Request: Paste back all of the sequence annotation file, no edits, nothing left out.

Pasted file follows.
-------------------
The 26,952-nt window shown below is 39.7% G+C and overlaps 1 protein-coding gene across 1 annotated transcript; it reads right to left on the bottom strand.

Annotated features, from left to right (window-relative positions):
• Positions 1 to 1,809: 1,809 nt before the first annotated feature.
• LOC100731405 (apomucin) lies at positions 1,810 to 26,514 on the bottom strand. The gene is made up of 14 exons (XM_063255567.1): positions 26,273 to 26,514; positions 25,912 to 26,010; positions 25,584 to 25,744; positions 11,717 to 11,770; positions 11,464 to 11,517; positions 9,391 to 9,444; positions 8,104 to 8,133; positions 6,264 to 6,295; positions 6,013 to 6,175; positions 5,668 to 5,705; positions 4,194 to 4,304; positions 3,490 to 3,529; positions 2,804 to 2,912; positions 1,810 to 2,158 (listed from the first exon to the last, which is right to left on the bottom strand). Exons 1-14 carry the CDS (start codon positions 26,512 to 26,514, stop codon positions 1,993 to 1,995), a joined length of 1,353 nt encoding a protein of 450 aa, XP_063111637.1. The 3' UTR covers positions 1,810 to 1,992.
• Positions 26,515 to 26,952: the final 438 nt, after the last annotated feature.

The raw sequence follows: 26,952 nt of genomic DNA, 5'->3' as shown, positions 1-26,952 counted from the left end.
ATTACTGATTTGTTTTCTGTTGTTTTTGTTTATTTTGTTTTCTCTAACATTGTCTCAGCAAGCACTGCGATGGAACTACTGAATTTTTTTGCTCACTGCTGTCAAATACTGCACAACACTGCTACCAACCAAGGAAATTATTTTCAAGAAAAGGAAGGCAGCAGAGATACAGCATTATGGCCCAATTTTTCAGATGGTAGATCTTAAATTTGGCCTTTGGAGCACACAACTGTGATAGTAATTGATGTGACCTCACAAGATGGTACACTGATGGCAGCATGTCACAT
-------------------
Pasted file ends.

The 26,952-nt window shown below is 39.7% G+C and overlaps 1 protein-coding gene across 1 annotated transcript; it reads right to left on the bottom strand.

Annotated features, from left to right (window-relative positions):
• Positions 1 to 1,809: 1,809 nt before the first annotated feature.
• LOC100731405 (apomucin) lies at positions 1,810 to 26,514 on the bottom strand. The gene is made up of 14 exons (XM_063255567.1): positions 26,273 to 26,514; positions 25,912 to 26,010; positions 25,584 to 25,744; positions 11,717 to 11,770; positions 11,464 to 11,517; positions 9,391 to 9,444; positions 8,104 to 8,133; positions 6,264 to 6,295; positions 6,013 to 6,175; positions 5,668 to 5,705; positions 4,194 to 4,304; positions 3,490 to 3,529; positions 2,804 to 2,912; positions 1,810 to 2,158 (listed from the first exon to the last, which is right to left on the bottom strand). Exons 1-14 carry the CDS (start codon positions 26,512 to 26,514, stop codon positions 1,993 to 1,995), a joined length of 1,353 nt encoding a protein of 450 aa, XP_063111637.1. The 3' UTR covers positions 1,810 to 1,992.
• Positions 26,515 to 26,952: the final 438 nt, after the last annotated feature.

The raw sequence follows: 26,952 nt of genomic DNA, 5'->3' as shown, positions 1-26,952 counted from the left end.
ATTACTGATTTGTTTTCTGTTGTTTTTGTTTATTTTGTTTTCTCTAACATTGTCTCAGCAAGCACTGCGATGGAACTACTGAATTTTTTTGCTCACTGCTGTCAAATACTGCACAACACTGCTACCAACCAAGGAAATTATTTTCAAGAAAAGGAAGGCAGCAGAGATACAGCATTATGGCCCAATTTTTCAGATGGTAGATCTTAAATTTGGCCTTTGGAGCACACAACTGTGATAGTAATTGATGTGACCTCACAAGATGGTACACTGATGGCAGCATGTCACAT